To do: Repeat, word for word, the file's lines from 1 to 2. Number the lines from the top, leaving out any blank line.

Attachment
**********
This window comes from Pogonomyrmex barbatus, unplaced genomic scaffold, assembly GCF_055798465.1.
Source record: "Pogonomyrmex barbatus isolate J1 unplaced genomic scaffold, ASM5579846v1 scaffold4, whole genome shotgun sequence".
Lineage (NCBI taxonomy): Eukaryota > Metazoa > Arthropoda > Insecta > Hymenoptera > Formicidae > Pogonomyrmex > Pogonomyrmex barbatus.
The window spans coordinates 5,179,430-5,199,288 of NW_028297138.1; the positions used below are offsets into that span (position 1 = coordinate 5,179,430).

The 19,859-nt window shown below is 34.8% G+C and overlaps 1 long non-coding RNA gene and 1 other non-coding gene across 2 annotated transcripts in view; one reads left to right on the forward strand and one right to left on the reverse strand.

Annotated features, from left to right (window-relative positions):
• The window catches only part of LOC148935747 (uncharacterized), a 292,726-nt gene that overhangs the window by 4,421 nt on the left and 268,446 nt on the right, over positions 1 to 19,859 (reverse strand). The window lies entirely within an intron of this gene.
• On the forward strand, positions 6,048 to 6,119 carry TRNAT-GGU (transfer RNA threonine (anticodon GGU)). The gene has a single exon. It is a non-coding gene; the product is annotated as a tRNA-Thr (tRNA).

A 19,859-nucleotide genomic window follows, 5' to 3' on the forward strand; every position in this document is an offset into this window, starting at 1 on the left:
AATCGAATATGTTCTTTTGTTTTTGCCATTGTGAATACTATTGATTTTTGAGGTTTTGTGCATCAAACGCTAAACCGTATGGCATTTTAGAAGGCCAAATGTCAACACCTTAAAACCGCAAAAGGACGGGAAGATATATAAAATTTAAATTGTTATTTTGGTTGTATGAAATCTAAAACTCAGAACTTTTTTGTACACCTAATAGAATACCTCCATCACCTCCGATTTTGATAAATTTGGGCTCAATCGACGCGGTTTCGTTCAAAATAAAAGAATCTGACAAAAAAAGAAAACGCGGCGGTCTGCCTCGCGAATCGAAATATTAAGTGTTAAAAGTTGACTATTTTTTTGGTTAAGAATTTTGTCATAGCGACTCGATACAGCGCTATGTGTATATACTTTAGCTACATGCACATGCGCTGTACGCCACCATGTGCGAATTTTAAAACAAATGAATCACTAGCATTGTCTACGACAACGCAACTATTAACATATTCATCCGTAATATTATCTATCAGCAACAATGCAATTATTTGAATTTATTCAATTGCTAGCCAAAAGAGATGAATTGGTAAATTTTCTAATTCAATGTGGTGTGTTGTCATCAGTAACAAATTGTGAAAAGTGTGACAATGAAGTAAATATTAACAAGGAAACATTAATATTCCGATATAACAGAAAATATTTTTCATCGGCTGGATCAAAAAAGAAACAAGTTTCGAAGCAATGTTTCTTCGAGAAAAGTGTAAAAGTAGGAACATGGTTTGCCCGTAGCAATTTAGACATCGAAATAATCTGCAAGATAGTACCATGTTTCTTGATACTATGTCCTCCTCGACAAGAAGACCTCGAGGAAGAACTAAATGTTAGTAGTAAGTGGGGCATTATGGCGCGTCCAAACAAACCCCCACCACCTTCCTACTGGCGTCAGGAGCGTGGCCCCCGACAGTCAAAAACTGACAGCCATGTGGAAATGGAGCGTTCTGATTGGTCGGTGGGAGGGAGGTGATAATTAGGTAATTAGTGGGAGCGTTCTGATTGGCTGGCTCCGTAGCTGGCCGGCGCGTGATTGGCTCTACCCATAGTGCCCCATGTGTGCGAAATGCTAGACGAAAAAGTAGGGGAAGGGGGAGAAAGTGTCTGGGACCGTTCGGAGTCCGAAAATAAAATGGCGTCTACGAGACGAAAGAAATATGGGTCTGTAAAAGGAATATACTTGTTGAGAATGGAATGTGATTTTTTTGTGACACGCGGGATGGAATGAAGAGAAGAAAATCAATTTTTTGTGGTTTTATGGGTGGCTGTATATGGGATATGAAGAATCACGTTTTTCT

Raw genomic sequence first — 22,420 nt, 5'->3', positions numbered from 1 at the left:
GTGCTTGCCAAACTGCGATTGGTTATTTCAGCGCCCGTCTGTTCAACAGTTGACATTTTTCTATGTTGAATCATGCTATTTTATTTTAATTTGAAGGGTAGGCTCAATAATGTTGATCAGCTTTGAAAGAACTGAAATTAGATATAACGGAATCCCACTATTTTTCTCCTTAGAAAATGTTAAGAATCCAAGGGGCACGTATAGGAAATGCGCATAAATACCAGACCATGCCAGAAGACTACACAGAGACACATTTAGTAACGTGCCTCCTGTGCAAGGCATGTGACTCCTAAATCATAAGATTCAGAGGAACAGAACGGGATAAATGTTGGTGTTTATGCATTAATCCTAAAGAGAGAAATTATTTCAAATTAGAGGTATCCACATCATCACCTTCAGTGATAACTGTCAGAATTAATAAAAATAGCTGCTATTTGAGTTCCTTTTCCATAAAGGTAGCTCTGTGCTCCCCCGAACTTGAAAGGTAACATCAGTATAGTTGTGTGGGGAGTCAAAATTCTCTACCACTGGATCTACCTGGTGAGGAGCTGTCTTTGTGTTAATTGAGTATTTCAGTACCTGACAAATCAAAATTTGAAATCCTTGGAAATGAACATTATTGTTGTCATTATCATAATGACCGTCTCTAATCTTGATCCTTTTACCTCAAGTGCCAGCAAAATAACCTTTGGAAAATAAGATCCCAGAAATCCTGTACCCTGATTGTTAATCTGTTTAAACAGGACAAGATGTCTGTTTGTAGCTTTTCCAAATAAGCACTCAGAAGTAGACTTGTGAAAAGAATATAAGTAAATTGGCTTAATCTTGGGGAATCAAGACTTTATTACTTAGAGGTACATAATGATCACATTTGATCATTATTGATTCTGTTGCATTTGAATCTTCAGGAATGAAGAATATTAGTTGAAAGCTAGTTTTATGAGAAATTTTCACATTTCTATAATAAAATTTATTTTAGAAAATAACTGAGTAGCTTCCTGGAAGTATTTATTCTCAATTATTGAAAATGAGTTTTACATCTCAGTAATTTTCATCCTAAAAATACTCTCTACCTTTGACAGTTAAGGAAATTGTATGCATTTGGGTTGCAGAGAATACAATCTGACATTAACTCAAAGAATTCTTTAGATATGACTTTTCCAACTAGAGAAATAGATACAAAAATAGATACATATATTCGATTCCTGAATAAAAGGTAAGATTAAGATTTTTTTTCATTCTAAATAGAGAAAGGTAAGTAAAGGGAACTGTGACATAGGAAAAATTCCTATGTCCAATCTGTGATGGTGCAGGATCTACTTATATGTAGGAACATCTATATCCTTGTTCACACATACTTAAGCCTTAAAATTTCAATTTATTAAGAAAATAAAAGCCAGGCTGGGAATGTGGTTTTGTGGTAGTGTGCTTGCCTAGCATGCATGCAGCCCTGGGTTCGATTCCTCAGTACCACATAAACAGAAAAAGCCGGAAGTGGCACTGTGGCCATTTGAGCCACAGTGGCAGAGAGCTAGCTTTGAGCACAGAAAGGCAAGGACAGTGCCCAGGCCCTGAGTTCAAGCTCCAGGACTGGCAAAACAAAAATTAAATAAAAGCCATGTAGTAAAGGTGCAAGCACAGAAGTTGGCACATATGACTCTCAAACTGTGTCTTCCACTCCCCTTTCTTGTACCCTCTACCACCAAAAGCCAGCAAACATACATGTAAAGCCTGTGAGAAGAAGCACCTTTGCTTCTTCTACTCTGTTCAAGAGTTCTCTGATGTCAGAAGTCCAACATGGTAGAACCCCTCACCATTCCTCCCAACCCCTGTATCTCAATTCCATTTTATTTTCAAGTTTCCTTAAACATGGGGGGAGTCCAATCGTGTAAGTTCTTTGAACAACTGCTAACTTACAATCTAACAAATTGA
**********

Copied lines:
This window comes from Pogonomyrmex barbatus, unplaced genomic scaffold, assembly GCF_055798465.1.
Source record: "Pogonomyrmex barbatus isolate J1 unplaced genomic scaffold, ASM5579846v1 scaffold4, whole genome shotgun sequence".